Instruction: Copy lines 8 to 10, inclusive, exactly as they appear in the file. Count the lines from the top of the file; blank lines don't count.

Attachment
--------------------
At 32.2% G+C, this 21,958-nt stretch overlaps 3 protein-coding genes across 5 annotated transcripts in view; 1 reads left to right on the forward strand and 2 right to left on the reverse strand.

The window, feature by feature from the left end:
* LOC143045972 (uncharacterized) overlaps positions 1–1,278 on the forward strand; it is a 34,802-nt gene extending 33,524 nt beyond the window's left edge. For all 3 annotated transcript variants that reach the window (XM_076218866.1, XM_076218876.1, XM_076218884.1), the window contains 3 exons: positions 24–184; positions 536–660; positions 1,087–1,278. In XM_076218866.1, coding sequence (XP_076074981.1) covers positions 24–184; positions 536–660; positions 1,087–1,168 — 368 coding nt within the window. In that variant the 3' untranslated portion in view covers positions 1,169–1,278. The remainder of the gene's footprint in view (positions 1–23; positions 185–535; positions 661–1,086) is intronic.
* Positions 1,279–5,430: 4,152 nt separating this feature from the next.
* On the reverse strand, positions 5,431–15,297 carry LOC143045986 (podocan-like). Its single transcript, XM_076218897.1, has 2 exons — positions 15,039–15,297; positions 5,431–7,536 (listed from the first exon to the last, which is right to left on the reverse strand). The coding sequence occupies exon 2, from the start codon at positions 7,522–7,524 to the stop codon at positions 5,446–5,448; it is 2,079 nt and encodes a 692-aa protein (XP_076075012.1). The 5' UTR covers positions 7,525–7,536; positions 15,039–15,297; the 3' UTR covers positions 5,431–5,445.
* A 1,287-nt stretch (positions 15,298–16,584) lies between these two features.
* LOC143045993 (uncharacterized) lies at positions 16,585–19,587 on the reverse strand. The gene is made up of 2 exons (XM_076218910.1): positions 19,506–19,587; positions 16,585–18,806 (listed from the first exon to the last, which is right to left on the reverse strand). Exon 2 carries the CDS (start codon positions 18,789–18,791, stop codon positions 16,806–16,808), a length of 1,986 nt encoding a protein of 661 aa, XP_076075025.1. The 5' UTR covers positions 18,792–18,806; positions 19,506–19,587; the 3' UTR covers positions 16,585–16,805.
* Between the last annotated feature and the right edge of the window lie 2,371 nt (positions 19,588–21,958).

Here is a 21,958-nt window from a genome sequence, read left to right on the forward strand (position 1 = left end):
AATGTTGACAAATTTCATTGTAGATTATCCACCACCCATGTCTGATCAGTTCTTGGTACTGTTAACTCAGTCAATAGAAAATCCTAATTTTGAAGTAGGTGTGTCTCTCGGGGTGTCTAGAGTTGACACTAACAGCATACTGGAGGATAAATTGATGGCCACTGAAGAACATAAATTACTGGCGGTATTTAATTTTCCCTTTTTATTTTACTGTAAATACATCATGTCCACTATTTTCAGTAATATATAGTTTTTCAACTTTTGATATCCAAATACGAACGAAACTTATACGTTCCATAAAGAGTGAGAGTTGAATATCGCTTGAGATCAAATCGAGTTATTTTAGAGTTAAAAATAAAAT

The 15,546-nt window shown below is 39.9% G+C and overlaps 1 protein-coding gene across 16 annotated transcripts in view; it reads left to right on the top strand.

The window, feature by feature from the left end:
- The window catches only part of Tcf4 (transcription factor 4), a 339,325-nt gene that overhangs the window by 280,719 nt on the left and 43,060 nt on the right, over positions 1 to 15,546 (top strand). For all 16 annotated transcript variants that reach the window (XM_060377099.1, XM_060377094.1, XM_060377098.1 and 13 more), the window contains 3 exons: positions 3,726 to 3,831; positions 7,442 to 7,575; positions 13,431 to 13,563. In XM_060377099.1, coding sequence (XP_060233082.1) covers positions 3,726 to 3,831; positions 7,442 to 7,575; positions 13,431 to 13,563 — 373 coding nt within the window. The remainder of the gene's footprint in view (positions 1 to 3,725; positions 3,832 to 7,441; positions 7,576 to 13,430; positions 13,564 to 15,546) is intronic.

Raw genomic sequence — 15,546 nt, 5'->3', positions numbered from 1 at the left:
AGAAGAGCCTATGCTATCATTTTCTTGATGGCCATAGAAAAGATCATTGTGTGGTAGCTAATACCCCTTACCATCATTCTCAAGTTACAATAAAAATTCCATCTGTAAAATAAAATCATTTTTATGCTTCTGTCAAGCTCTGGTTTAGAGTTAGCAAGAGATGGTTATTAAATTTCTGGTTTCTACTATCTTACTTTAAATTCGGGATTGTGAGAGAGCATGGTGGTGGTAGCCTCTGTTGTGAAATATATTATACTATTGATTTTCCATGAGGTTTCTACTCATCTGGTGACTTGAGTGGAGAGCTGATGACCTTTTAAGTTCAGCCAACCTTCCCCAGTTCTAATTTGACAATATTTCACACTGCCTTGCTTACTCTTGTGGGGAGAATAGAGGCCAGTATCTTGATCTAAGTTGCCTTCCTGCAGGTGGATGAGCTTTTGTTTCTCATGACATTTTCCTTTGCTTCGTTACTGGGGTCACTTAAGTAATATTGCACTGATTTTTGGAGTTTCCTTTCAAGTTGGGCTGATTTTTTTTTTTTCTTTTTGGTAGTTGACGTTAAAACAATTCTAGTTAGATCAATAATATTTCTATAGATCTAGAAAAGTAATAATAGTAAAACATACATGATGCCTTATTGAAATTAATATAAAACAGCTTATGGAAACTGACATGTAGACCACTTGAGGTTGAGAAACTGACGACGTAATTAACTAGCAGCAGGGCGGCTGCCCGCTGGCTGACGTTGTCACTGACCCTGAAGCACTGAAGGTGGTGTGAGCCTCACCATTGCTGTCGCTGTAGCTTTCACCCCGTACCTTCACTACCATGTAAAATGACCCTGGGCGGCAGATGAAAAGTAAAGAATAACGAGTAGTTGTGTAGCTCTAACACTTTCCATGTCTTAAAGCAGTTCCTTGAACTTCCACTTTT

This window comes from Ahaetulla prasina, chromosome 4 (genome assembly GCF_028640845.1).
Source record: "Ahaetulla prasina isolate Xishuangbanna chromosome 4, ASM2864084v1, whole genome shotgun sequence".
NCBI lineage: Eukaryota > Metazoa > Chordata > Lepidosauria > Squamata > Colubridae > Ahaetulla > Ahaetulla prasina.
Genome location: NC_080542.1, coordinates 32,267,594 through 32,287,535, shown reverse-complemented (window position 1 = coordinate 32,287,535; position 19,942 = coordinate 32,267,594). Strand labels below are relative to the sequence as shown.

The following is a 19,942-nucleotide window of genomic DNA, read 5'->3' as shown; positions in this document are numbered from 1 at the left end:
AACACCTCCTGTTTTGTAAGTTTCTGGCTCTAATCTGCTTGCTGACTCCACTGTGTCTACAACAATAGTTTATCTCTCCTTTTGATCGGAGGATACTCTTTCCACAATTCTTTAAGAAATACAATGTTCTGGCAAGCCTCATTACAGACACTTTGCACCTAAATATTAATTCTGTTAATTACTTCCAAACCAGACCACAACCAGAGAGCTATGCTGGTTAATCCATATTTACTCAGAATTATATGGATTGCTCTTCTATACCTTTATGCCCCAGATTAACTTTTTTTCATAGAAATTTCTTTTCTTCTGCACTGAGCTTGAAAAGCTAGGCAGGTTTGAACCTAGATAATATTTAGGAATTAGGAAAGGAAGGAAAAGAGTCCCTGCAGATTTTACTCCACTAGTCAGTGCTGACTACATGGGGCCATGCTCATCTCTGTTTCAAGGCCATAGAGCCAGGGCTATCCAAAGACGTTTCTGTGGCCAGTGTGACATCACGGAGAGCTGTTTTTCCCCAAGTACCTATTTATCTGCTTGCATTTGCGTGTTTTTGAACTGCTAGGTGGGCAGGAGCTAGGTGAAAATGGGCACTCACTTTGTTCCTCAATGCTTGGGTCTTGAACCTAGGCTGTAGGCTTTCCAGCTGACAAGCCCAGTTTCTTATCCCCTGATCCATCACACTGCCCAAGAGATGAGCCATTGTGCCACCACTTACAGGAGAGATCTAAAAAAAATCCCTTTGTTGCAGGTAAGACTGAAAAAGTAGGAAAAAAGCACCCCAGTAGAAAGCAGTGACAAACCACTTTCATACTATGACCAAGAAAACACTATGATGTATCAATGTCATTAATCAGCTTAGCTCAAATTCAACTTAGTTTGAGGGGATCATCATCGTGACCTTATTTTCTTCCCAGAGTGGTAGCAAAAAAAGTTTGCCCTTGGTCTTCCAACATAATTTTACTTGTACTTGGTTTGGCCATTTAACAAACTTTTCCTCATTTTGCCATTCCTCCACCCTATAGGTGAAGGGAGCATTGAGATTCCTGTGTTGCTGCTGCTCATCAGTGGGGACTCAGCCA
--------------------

* Between the last annotated feature and the right edge of the window lie 2,371 nt (positions 19,588–21,958).

Here is a 21,958-nt window from a genome sequence, read left to right on the forward strand (position 1 = left end):
AATGTTGACAAATTTCATTGTAGATTATCCACCACCCATGTCTGATCAGTTCTTGGTACTGTTAACTCAGTCAATAGAAAATCCTAATTTTGAAGTAGGTGTGTCTCTCGGGGTGTCTAGAGTTGACACTAACAGCATACTGGAGGATAAATTGATGGCCACTGAAGAACATAAATTACTGGCGGTATTTAATTTTCCCTTTTTATTTTACTGTAAATACATCATGTCCACTATTTTCAGTAATATATAGTTTTTCAACTTTTGATATCCAAATACGAACGAAACTTATACGTTCCATAAAGAGTGAGAGTTGAATATCGCTTGAGATCAAATCGAGTTATTTTAGAGTTAAAAATAAAAT